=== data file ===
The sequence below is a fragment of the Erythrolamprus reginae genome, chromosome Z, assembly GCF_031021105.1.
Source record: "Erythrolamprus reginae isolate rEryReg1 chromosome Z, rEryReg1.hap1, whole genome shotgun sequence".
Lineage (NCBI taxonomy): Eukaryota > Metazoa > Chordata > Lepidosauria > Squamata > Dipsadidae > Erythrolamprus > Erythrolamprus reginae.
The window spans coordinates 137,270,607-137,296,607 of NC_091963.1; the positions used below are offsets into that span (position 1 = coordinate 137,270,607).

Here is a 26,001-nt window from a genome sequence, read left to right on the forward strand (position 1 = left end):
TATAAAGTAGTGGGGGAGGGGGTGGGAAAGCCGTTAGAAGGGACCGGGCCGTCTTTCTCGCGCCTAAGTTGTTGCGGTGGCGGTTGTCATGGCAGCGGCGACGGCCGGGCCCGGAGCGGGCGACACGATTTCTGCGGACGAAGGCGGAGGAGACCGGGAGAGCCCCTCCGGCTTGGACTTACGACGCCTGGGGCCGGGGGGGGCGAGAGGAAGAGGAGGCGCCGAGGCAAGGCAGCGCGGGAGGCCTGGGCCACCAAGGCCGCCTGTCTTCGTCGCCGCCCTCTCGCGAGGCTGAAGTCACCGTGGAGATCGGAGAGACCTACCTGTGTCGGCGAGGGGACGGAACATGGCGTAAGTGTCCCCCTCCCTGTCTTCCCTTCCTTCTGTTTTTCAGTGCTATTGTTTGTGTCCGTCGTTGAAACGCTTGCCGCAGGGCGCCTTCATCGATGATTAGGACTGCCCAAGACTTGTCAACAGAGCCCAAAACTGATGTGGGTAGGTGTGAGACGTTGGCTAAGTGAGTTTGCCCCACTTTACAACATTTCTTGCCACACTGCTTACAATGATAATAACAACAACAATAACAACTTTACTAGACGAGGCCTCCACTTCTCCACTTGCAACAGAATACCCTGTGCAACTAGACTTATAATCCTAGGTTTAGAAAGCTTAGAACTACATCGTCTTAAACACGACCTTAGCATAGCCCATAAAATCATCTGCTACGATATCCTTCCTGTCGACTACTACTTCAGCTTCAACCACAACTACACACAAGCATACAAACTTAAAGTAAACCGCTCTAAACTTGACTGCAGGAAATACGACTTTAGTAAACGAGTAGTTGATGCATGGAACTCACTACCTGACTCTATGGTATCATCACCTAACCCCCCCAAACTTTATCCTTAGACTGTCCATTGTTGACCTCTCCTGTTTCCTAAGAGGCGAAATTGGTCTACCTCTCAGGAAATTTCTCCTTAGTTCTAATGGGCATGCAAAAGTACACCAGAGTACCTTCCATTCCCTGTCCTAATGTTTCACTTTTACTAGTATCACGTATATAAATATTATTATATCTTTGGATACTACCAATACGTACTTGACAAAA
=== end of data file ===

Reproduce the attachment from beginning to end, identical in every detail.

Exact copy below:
The sequence below is a fragment of the Erythrolamprus reginae genome, chromosome Z, assembly GCF_031021105.1.
Source record: "Erythrolamprus reginae isolate rEryReg1 chromosome Z, rEryReg1.hap1, whole genome shotgun sequence".
Lineage (NCBI taxonomy): Eukaryota > Metazoa > Chordata > Lepidosauria > Squamata > Dipsadidae > Erythrolamprus > Erythrolamprus reginae.
The window spans coordinates 137,270,607-137,296,607 of NC_091963.1; the positions used below are offsets into that span (position 1 = coordinate 137,270,607).

Here is a 26,001-nt window from a genome sequence, read left to right on the forward strand (position 1 = left end):
TATAAAGTAGTGGGGGAGGGGGTGGGAAAGCCGTTAGAAGGGACCGGGCCGTCTTTCTCGCGCCTAAGTTGTTGCGGTGGCGGTTGTCATGGCAGCGGCGACGGCCGGGCCCGGAGCGGGCGACACGATTTCTGCGGACGAAGGCGGAGGAGACCGGGAGAGCCCCTCCGGCTTGGACTTACGACGCCTGGGGCCGGGGGGGGCGAGAGGAAGAGGAGGCGCCGAGGCAAGGCAGCGCGGGAGGCCTGGGCCACCAAGGCCGCCTGTCTTCGTCGCCGCCCTCTCGCGAGGCTGAAGTCACCGTGGAGATCGGAGAGACCTACCTGTGTCGGCGAGGGGACGGAACATGGCGTAAGTGTCCCCCTCCCTGTCTTCCCTTCCTTCTGTTTTTCAGTGCTATTGTTTGTGTCCGTCGTTGAAACGCTTGCCGCAGGGCGCCTTCATCGATGATTAGGACTGCCCAAGACTTGTCAACAGAGCCCAAAACTGATGTGGGTAGGTGTGAGACGTTGGCTAAGTGAGTTTGCCCCACTTTACAACATTTCTTGCCACACTGCTTACAATGATAATAACAACAACAATAACAACTTTACTAGACGAGGCCTCCACTTCTCCACTTGCAACAGAATACCCTGTGCAACTAGACTTATAATCCTAGGTTTAGAAAGCTTAGAACTACATCGTCTTAAACACGACCTTAGCATAGCCCATAAAATCATCTGCTACGATATCCTTCCTGTCGACTACTACTTCAGCTTCAACCACAACTACACACAAGCATACAAACTTAAAGTAAACCGCTCTAAACTTGACTGCAGGAAATACGACTTTAGTAAACGAGTAGTTGATGCATGGAACTCACTACCTGACTCTATGGTATCATCACCTAACCCCCCCAAACTTTATCCTTAGACTGTCCATTGTTGACCTCTCCTGTTTCCTAAGAGGCGAAATTGGTCTACCTCTCAGGAAATTTCTCCTTAGTTCTAATGGGCATGCAAAAGTACACCAGAGTACCTTCCATTCCCTGTCCTAATGTTTCACTTTTACTAGTATCACGTATATAAATATTATTATATCTTTGGATACTACCAATACGTACTTGACAAAA